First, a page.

I’ve kept a journal on and off for my entire life but about 3 years ago I started journaling frequently and have kept up the habit of journaling several times each week since then. I think the reason I’ve stuck with it this time is because I completely relaxed any rules I might have had in the past for what should and should not go into my journal.
These days it’s a catch all of everything: long rambling writings, mementos like ticket stubs and programs, cards and letters from friends, lists of things I have to do, goals for things I plan to do, travel logs, drawings and paintings and more. My journal of choice is a Studio Oh! coptic-bound notebook that’s 192 pages. When I fill one up I start another. I don’t worry about starting a new one on a particular date, I just move on and at this point I’ve got a shelf full of full journals along with the one I’m currently using and an empty one to go to when that one gets full. In other words: I’m prepared to continue and I like the continuity of them all being the same format.
The benefits of journaling are widely accepted. It can help with stress, anxiety and depression. It can improve memory, creativity, optimism and problem solving. Truly, keeping a journal is an amazing tool not jut for reviewing your life but for enhancing your life, too. I think there’s something magical about putting pen to paper and, as a writer, there’s just no better way for me to process my feelings than to write them down and read them back to myself. And clearly, I’m not alone. A quick search on Pinterest will produce countless prompts and ideas, netting everything from keeping track of your spending and moods to deeply personal questions to ask yourself and then write about.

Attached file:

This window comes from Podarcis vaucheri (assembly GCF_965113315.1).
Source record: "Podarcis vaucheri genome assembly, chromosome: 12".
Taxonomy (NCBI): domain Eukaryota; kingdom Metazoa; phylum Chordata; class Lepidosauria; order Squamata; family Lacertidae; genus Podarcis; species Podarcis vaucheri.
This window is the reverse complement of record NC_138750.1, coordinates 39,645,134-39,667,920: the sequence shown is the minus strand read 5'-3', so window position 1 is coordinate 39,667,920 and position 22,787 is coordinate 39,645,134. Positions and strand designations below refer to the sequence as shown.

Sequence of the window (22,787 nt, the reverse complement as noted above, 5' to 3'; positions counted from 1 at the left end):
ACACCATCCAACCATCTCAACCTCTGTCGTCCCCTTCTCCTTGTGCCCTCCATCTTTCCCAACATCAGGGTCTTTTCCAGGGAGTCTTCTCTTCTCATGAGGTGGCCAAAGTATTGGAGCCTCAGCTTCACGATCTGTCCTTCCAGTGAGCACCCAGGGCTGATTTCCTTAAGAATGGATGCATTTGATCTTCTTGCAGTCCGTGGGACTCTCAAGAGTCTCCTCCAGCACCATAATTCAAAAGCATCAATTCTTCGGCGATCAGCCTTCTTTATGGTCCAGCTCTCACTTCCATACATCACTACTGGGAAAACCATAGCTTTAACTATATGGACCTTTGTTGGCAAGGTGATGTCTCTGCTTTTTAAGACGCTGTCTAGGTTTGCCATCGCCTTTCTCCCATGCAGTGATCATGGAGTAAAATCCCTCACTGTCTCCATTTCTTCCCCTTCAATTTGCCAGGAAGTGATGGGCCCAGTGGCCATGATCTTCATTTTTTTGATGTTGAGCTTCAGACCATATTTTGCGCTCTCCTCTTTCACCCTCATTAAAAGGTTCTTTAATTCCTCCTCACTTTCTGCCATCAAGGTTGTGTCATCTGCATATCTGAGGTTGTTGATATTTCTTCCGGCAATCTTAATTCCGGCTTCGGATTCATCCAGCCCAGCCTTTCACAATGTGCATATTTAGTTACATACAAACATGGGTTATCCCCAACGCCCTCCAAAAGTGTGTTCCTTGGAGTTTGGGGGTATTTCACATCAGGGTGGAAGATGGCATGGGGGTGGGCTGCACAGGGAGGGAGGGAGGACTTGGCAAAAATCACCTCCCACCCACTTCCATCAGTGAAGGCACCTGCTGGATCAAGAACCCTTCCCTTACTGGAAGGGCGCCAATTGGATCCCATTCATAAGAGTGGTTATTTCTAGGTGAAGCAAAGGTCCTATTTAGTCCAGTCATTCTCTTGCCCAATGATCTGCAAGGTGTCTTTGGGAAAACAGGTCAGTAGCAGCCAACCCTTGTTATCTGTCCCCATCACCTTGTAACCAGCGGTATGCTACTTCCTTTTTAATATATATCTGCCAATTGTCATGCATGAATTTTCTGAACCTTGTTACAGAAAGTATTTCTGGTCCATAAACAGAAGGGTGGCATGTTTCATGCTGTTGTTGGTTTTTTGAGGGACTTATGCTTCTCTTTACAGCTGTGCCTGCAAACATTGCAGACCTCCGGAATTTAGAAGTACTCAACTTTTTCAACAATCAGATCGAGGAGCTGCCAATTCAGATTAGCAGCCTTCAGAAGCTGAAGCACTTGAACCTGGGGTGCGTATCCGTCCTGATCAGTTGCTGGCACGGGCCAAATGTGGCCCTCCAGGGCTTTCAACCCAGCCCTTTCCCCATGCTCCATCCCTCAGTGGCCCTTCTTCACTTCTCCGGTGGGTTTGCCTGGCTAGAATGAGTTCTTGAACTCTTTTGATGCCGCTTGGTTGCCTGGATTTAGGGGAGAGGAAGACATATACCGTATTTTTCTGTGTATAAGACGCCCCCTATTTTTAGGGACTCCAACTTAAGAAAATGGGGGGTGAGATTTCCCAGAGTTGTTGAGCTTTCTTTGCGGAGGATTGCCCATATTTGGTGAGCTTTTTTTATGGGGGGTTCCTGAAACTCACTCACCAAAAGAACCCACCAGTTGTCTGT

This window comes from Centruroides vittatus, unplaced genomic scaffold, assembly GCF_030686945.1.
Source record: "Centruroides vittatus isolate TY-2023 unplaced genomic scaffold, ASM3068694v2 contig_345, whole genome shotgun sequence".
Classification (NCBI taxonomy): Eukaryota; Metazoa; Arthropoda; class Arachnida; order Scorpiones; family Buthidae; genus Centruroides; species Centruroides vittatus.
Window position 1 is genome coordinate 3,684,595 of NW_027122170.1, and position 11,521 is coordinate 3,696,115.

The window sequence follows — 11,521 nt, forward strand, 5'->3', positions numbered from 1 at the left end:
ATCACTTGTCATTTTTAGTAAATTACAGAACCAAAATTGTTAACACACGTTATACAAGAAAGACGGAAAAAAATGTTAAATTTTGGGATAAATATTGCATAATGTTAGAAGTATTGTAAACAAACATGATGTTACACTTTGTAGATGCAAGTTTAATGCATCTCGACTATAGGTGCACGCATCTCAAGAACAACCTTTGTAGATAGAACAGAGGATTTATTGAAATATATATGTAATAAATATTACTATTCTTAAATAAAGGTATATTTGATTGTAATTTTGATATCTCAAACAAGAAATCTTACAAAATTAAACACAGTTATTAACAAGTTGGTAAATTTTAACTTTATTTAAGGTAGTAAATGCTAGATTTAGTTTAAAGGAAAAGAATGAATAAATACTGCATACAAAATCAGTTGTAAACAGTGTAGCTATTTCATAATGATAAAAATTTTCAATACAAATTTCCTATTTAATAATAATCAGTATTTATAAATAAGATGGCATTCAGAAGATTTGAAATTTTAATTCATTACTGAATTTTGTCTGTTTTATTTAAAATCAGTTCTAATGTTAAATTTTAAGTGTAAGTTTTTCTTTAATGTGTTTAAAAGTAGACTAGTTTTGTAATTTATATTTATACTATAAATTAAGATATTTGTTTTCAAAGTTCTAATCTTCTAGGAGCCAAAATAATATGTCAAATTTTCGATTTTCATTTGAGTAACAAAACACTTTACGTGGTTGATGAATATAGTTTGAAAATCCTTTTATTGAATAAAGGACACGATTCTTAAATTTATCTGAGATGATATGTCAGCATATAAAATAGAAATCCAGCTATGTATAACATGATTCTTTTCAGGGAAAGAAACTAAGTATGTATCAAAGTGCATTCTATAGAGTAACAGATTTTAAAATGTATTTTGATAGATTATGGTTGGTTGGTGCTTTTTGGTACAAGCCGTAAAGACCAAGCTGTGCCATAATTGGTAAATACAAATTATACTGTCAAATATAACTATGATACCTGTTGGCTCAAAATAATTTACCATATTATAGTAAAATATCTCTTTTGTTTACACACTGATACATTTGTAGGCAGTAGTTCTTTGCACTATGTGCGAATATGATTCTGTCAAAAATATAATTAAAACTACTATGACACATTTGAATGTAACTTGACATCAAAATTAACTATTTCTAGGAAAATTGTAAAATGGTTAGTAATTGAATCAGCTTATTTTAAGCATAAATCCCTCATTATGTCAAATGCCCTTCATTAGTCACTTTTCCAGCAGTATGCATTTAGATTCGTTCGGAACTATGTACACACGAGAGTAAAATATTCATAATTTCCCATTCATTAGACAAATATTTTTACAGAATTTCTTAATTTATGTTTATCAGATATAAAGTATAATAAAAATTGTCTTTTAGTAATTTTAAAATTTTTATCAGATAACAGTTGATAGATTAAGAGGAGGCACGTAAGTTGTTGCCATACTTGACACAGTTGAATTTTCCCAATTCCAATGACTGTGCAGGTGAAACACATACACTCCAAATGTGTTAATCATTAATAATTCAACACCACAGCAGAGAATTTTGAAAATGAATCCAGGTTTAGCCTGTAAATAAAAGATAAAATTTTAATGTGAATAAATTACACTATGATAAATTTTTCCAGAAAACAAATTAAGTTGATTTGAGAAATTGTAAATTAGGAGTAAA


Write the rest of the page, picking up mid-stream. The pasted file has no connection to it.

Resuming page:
Keeping a journal is a great way to practice self care and I encourage you to give it a try if you don’t currently have a journaling practice. If you aren’t sure where to start I would suggest writing a list of things you are grateful for and go from there. I think you’ll be amazed at what you discover.
I used to take an hour or so every Sunday morning at my favorite coffee shop to do this. One thing I struggle with is how my thoughts come faster than I can legibly put them down. But, for me, the experience is more creative, connected and meaningful when written by hand. I’ve always admired the glimpses of drawings you’ve shown that are included in your journal.
I have recently relaxed my journaling rules and it does really free up the flow. I like the self care Saturday theme.
I used to keep a journal regularly when I was younger, but I’ve gotten out of the habit as I’ve gotten older and life has gotten busier. Lately, though, I’ve been thinking that it would be good to get back to it. I think it’s all about making the time for it.
Jeannie Gray says
I journal too and enjoy it. Mine are nothing to get excited about, certainly nothing anyone else would want to read but I do note things that happened that day, what’s exciting or bothering me, things I did and didn’t accomplish and what I can improve on so that I can accomplish something next time… And I try to remember to always include a few things I’m grateful for that day. I just hope that when I die, a friend will quickly grab and remove them before my husband reads them and discovers how much yarn I bought. 🙂
I admire you for sticking with daily blogging this month and I LOVE your Saturday theme. Journaling – and the time that goes along with it – is one of my favorite daily habits. It’s healthy, creative and just plain fun. Also, I LOVE revisiting what I’ve written … last week, two months ago and especially two or 12 years ago. It helps remind me of the person I am … and was. xo.
I’ve been doing more journaling lately, sometimes it’s a recap of the day before-what I’m looking forward to-or what’s on my mind. I agree it’s great to go back and read these to reflect on where you’ve been, how far you’ve come, etc. It took me a while but I’m finally caught up on my blog reading and have thoroughly enjoyed all the lovely photos. Happy Monday!